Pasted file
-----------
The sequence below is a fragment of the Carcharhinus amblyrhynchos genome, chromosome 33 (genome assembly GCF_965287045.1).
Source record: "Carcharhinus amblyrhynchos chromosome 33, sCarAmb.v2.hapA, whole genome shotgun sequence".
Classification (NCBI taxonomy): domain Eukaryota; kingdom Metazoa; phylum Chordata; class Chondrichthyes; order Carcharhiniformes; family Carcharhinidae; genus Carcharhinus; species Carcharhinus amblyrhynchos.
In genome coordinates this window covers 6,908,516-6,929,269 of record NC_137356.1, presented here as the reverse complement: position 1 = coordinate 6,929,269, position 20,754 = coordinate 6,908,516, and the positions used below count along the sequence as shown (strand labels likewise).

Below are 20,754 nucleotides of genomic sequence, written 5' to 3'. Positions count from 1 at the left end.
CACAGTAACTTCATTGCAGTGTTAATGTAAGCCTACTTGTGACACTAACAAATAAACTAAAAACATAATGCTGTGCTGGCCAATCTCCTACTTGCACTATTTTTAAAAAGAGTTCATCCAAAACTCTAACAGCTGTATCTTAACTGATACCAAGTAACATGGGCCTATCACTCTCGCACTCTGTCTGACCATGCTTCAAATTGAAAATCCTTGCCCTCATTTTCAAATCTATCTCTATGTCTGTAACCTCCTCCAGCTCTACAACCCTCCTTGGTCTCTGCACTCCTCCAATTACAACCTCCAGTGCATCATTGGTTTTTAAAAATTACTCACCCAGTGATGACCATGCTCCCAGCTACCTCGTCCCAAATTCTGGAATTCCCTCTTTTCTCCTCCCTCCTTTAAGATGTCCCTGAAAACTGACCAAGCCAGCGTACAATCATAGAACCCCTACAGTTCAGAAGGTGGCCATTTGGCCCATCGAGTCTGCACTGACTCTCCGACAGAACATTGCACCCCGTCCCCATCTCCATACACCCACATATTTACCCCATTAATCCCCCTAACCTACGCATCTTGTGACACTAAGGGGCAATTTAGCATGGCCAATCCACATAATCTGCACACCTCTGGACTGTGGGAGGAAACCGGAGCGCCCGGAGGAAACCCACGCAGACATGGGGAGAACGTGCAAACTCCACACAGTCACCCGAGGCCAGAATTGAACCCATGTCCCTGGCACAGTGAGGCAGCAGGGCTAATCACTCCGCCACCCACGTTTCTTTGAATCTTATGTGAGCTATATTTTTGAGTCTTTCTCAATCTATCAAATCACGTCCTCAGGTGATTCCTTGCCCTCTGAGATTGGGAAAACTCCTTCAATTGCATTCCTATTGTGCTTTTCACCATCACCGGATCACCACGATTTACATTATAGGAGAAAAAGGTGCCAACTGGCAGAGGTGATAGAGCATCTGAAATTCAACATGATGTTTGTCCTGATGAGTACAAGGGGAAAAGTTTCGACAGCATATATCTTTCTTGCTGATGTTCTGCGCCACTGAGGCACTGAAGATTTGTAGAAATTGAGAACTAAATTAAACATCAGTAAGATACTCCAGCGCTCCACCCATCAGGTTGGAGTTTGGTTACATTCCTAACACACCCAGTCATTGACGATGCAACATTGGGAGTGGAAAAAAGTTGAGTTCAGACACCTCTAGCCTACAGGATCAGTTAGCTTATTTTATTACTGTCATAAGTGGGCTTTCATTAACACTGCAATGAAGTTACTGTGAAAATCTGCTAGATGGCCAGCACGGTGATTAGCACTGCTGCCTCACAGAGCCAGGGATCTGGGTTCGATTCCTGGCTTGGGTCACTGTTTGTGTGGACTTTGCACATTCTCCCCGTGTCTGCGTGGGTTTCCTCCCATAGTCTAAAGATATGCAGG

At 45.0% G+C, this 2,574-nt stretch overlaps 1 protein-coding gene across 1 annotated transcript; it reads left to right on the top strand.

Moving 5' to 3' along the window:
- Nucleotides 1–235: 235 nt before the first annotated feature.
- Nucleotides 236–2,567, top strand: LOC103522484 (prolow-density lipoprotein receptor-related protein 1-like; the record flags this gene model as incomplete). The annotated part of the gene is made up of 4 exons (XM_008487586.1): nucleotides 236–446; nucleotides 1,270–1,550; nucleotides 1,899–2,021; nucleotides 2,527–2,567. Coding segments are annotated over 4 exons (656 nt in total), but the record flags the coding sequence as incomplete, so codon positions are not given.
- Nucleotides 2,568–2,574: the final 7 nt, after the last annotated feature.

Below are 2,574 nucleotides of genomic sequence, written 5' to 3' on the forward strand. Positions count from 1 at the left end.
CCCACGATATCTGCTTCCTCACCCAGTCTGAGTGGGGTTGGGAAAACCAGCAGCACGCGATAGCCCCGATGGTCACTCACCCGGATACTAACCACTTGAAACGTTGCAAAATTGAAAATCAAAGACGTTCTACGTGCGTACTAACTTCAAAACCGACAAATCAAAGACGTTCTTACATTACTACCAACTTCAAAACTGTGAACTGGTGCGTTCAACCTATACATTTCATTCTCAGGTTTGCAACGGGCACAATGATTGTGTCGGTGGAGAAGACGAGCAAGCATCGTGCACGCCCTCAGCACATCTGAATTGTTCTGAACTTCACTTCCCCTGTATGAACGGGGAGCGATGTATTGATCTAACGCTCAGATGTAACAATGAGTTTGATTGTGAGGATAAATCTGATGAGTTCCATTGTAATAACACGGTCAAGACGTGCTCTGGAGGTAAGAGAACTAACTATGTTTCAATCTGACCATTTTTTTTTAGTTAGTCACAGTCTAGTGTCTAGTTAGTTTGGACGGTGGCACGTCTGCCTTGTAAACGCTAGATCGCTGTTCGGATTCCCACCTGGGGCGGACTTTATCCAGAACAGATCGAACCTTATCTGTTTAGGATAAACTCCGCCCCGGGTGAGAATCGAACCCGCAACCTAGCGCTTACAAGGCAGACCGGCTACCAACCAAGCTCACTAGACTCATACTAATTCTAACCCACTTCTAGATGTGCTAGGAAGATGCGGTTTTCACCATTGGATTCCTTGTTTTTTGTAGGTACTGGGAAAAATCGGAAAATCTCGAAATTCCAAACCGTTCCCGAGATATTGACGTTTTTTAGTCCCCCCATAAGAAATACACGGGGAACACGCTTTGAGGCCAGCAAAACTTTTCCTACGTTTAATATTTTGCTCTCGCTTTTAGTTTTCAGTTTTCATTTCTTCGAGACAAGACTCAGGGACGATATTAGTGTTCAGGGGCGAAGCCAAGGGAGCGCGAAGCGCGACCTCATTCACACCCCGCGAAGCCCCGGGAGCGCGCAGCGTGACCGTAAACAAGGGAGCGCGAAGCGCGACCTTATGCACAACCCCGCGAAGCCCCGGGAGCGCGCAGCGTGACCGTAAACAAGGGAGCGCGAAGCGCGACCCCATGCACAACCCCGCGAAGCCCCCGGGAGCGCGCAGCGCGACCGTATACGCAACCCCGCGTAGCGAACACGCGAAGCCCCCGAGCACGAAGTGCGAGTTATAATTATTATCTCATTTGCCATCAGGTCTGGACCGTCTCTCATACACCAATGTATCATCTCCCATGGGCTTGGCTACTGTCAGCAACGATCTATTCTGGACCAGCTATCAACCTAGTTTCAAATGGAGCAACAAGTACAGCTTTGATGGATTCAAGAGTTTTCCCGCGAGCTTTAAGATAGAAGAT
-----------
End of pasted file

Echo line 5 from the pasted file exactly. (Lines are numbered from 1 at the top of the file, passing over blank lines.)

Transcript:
Below are 20,754 nucleotides of genomic sequence, written 5' to 3'. Positions count from 1 at the left end.